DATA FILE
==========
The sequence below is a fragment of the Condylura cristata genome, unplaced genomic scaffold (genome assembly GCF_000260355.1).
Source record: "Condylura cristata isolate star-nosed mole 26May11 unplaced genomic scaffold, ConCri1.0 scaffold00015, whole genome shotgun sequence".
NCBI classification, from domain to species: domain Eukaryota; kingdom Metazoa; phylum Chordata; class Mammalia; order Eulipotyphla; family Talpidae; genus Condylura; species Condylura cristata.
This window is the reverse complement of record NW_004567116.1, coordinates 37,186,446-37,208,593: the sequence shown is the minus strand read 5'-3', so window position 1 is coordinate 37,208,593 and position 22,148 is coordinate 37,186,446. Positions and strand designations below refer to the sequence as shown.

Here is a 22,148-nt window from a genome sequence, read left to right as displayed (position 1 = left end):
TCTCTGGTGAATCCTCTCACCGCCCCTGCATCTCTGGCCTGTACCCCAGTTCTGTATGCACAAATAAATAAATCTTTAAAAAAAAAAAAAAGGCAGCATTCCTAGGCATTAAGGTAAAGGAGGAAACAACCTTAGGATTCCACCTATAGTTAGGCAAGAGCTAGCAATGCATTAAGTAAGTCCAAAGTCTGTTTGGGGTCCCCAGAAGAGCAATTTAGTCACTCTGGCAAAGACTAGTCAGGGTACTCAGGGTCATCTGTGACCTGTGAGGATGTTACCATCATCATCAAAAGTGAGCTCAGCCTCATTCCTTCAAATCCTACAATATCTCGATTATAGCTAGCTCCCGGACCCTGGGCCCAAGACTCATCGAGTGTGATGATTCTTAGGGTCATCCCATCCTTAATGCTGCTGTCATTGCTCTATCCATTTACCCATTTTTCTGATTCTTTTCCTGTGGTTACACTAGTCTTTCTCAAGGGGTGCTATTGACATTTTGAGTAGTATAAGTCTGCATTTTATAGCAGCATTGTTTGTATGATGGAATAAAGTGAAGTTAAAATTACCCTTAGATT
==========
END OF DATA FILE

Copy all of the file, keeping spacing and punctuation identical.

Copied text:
The sequence below is a fragment of the Condylura cristata genome, unplaced genomic scaffold (genome assembly GCF_000260355.1).
Source record: "Condylura cristata isolate star-nosed mole 26May11 unplaced genomic scaffold, ConCri1.0 scaffold00015, whole genome shotgun sequence".
NCBI classification, from domain to species: domain Eukaryota; kingdom Metazoa; phylum Chordata; class Mammalia; order Eulipotyphla; family Talpidae; genus Condylura; species Condylura cristata.
This window is the reverse complement of record NW_004567116.1, coordinates 37,186,446-37,208,593: the sequence shown is the minus strand read 5'-3', so window position 1 is coordinate 37,208,593 and position 22,148 is coordinate 37,186,446. Positions and strand designations below refer to the sequence as shown.

Here is a 22,148-nt window from a genome sequence, read left to right as displayed (position 1 = left end):
TCTCTGGTGAATCCTCTCACCGCCCCTGCATCTCTGGCCTGTACCCCAGTTCTGTATGCACAAATAAATAAATCTTTAAAAAAAAAAAAAAGGCAGCATTCCTAGGCATTAAGGTAAAGGAGGAAACAACCTTAGGATTCCACCTATAGTTAGGCAAGAGCTAGCAATGCATTAAGTAAGTCCAAAGTCTGTTTGGGGTCCCCAGAAGAGCAATTTAGTCACTCTGGCAAAGACTAGTCAGGGTACTCAGGGTCATCTGTGACCTGTGAGGATGTTACCATCATCATCAAAAGTGAGCTCAGCCTCATTCCTTCAAATCCTACAATATCTCGATTATAGCTAGCTCCCGGACCCTGGGCCCAAGACTCATCGAGTGTGATGATTCTTAGGGTCATCCCATCCTTAATGCTGCTGTCATTGCTCTATCCATTTACCCATTTTTCTGATTCTTTTCCTGTGGTTACACTAGTCTTTCTCAAGGGGTGCTATTGACATTTTGAGTAGTATAAGTCTGCATTTTATAGCAGCATTGTTTGTATGATGGAATAAAGTGAAGTTAAAATTACCCTTAGATT